Advanced Care for Eye Diseases and Disorders

Our New Orleans eye doctors use technology and evidence-based strategies to support treatment.

Eye diseases often exhibit no initial symptoms but can cause serious damage and even blindness if left untreated. If you’re experiencing eye pain, soreness, irritation, or other vision changes, schedule an appointment at one of our eye clinics for a comprehensive evaluation of your eye health.

Our optometrists employ both proven techniques and the latest technology to help detect diseases such as glaucoma and macular degeneration early, and to produce a permanent and historical record of changes in your eye to help get an even deeper understanding of your ocular health. Learn more about some of the most common eye diseases and disorders that we encounter at our New Orleans eye care clinics.

Dry Eye Treatment

Dry eye is a condition that can cause significant discomfort if not diagnosed and properly managed. Your tear film is made up of three different layers: a mucous layer, a watery layer, and an oily layer. If one of those layers is not sufficient, then your tear film may become unstable and cause significant discomfort.

People with dry eye disease might experience a burning sensation in their eyes, a feeling that a foreign object is in their eyes, or even tear over-secretion. Advanced dry eye disease can damage your cornea, resulting in impaired vision.

Some causes of dry eye syndrome are aging, refractive surgery, hormonal imbalance, nutrition, environmental factors, diabetes, autoimmune diseases, pregnancy, poorly fitting contact lenses, and poor contact lens care, among others. Our optometrist can thoroughly evaluate your condition and prescribe the appropriate therapy needed to provide you relief.

Blepharitis

Blepharitis, an inflammation of the eyelid and eyelashes, may result from poor hygiene, overgrowth of normal bacteria or flora, an allergic reaction, or oil gland disfunction. It is prevalent among people with oily skin, dandruff, or rosacea, and can often lead to bouts of conjunctivitis (pink eye).

Blepharitis cannot be cured but can be controlled by reducing the bacteria present along the base of the eyelid and opening clogged oil glands. Common treatments for blepharitis include warm compresses, eyelid scrubs, eyelid sprays, eye drops, and antibiotic ointments.

Lazy Eye

Lazy eye (amblyopia) is a degenerative eye disease involving the loss or lack of vision, typically in one eye. Usually inherited, lazy eye appears during infancy or early childhood, and needs to be diagnosed between birth and early elementary school age because it is during this timeframe that the brain selects its visual passageway and the weaker eye could be ignored permanently if the condition is not corrected.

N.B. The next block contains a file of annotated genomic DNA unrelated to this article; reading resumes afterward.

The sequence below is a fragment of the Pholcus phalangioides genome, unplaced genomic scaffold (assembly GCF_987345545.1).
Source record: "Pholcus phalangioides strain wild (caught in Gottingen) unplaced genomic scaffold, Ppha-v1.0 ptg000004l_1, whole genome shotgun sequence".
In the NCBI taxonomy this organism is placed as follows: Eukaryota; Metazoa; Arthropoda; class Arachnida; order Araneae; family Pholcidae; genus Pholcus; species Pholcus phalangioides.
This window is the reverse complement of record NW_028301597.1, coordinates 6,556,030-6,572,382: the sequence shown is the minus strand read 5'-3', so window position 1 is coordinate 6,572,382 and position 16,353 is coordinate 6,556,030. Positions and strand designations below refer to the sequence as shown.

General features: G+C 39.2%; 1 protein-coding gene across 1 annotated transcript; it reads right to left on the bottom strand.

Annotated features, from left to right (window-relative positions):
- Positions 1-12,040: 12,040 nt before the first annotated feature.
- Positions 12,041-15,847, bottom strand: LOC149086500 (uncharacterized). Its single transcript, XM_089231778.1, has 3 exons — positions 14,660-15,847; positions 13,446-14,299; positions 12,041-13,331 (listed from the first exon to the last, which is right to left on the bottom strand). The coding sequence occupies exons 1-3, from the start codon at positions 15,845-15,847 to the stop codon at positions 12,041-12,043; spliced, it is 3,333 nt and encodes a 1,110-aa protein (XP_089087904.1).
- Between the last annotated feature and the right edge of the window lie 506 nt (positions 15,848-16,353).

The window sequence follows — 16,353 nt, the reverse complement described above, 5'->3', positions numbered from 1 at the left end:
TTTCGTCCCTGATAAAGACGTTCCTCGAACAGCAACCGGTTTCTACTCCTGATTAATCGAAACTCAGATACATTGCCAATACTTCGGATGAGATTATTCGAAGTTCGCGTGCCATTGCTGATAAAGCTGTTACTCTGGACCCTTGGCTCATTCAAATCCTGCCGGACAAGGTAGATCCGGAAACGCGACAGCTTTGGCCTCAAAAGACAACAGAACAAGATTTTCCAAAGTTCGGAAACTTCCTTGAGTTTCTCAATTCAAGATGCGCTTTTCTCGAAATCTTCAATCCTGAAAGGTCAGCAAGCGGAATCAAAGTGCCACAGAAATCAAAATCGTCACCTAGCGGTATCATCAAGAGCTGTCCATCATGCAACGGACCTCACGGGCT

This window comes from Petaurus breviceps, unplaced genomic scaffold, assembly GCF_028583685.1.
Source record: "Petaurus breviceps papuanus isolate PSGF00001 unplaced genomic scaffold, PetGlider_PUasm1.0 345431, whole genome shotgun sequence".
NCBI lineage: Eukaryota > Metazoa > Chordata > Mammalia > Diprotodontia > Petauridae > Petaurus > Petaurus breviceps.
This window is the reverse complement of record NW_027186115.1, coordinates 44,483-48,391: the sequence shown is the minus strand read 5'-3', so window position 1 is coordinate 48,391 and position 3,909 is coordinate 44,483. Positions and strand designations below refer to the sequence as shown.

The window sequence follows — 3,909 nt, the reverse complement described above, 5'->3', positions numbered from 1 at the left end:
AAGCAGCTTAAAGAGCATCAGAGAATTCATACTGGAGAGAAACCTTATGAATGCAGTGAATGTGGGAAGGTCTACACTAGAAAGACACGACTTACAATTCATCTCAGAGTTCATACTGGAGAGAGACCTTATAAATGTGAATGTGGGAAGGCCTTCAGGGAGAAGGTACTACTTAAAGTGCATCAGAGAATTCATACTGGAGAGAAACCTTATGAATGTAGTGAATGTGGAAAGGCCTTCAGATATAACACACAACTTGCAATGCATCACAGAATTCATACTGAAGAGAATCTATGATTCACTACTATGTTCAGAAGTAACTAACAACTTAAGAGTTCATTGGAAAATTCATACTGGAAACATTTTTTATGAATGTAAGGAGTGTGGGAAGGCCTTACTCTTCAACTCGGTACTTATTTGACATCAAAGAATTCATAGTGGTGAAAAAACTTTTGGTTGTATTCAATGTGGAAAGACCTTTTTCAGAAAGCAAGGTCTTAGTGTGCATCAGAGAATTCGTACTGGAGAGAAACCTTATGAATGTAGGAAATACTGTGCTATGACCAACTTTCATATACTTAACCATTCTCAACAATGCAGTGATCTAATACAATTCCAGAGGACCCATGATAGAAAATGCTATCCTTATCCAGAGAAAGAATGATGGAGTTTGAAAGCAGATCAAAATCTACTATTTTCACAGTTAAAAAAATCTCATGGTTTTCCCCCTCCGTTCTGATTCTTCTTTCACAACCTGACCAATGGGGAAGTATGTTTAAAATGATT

Because lazy eye is not always easy to diagnose, it is recommended that all children, including those without symptoms, have a comprehensive eye exam by the age of three, or sooner if a family history of the disease is present.

Cataracts

A cataract typically develops slowly and has little or no effect on vision early on, but will eventually cloud the eye’s normally clear lens, leading to progressive blurring or dimming of vision. People age 65 and over have a 50 percent chance of developing a cataract, and by 75, the risk increases to 70 percent. In the beginning, stronger eyeglasses and reducing glare can counteract the negative effects of cataracts on vision, but once reading and the performance of normal tasks becomes difficult, cataract removal surgery might be recommended.

Glaucoma

Glaucoma, the leading cause of blindness in the U.S., is a group of eye diseases that damage the optic nerve. Glaucoma usually occurs when the fluid pressure in the eyes slowly begins to rise, damaging the optic nerve. Without treatment glaucoma will result in the loss of peripheral (side) vision and over time, total blindness will occur.

Certain people are more at risk for glaucoma and should obtain an eye examination at least every year. These include African Americans age 40 and over; persons over 60 years of age, particularly Mexican Americans; and those with a family history of glaucoma. The risk of developing glaucoma is also twice as high among diabetics. With many people having no warning signs, measuring the pressure of the eyes each year is the best way to monitor for the disease.

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Doctor Jackson is great. As her practice grows, she makes additions to her staff and it keeps the office running efficiently. Her prices are reasonable and the service is way above average. We are so glad we found Dr. Jackson and encourage everyone to Give her practice a try!
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Our optometrists offer more than just a routine check-up. We promise you’ll leave satisfied, informed, and confident in your eye care decisions. Schedule an appointment at one of our conveniently located clinics by using the forms below.